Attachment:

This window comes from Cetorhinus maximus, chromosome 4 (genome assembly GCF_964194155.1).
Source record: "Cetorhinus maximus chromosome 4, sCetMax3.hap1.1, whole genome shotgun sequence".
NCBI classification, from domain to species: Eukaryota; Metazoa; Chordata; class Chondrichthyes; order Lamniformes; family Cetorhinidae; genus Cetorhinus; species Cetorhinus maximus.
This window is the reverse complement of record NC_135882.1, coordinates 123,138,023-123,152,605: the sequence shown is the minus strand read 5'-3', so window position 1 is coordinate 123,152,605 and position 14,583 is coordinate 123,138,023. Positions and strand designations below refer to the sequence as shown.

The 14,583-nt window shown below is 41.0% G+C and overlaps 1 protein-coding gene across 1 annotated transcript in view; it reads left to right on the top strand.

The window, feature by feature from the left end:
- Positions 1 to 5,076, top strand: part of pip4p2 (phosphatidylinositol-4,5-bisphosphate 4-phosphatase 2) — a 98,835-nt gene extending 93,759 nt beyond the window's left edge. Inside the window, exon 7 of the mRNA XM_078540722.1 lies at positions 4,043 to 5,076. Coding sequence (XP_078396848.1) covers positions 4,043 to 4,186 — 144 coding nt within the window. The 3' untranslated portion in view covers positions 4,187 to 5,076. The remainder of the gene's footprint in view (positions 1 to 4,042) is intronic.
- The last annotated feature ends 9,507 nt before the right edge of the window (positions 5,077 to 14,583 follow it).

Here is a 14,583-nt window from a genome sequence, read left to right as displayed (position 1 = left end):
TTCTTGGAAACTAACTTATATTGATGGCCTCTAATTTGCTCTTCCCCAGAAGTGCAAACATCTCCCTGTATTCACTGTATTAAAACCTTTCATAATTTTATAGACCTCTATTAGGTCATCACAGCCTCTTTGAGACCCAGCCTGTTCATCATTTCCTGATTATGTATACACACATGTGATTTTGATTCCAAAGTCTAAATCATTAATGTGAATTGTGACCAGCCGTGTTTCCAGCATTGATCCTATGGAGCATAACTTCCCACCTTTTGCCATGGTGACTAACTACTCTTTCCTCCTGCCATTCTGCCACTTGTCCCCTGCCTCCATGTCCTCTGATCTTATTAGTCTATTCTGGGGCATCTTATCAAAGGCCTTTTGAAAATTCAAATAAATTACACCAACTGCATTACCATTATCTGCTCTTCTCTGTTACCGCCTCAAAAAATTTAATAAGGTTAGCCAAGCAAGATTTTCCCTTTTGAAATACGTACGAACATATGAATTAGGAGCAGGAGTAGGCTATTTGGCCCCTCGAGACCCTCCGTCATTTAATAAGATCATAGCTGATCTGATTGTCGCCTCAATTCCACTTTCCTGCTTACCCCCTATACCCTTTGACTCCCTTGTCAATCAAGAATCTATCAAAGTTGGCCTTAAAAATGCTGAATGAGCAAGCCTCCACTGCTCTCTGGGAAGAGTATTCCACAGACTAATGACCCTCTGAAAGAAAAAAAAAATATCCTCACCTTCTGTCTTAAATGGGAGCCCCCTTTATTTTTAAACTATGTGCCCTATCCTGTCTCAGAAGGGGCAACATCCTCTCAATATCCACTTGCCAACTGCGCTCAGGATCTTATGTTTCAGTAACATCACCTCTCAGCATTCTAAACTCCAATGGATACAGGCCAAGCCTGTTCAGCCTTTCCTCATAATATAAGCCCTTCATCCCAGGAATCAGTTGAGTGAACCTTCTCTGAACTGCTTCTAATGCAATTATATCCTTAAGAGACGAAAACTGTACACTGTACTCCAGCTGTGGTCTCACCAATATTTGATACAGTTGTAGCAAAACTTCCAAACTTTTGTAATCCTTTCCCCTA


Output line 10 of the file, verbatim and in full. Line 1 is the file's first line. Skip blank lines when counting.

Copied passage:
TTCTTGGAAACTAACTTATATTGATGGCCTCTAATTTGCTCTTCCCCAGAAGTGCAAACATCTCCCTGTATTCACTGTATTAAAACCTTTCATAATTTTATAGACCTCTATTAGGTCATCACAGCCTCTTTGAGACCCAGCCTGTTCATCATTTCCTGATTATGTATACACACATGTGATTTTGATTCCAAAGTCTAAATCATTAATGTGAATTGTGACCAGCCGTGTTTCCAGCATTGATCCTATGGAGCATAACTTCCCACCTTTTGCCATGGTGACTAACTACTCTTTCCTCCTGCCATTCTGCCACTTGTCCCCTGCCTCCATGTCCTCTGATCTTATTAGTCTATTCTGGGGCATCTTATCAAAGGCCTTTTGAAAATTCAAATAAATTACACCAACTGCATTACCATTATCTGCTCTTCTCTGTTACCGCCTCAAAAAATTTAATAAGGTTAGCCAAGCAAGATTTTCCCTTTTGAAATACGTACGAACATATGAATTAGGAGCAGGAGTAGGCTATTTGGCCCCTCGAGACCCTCCGTCATTTAATAAGATCATAGCTGATCTGATTGTCGCCTCAATTCCACTTTCCTGCTTACCCCCTATACCCTTTGACTCCCTTGTCAATCAAGAATCTATCAAAGTTGGCCTTAAAAATGCTGAATGAGCAAGCCTCCACTGCTCTCTGGGAAGAGTATTCCACAGACTAATGACCCTCTGAAAGAAAAAAAAAATATCCTCACCTTCTGTCTTAAATGGGAGCCCCCTTTATTTTTAAACTATGTGCCCTATCCTGTCTCAGAAGGGGCAACATCCTCTCAATATCCACTTGCCAACTGCGCTCAGGATCTTATGTTTCAGTAACATCACCTCTCAGCATTCTAAACTCCAATGGATACAGGCCAAGCCTGTTCAGCCTTTCCTCATAATATAAGCCCTTCATCCCAGGAATCAGTTGAGTGAACCTTCTCTGAACTGCTTCTAATGCAATTATATCCTTAAGAGACGAAAACTGTACACTGTACTCCAGCTGTGGTCTCACCAATATTTGATACAGTTGTAGCAAAACTTCCAAACTTTTGTAATCCTTTCCCCTA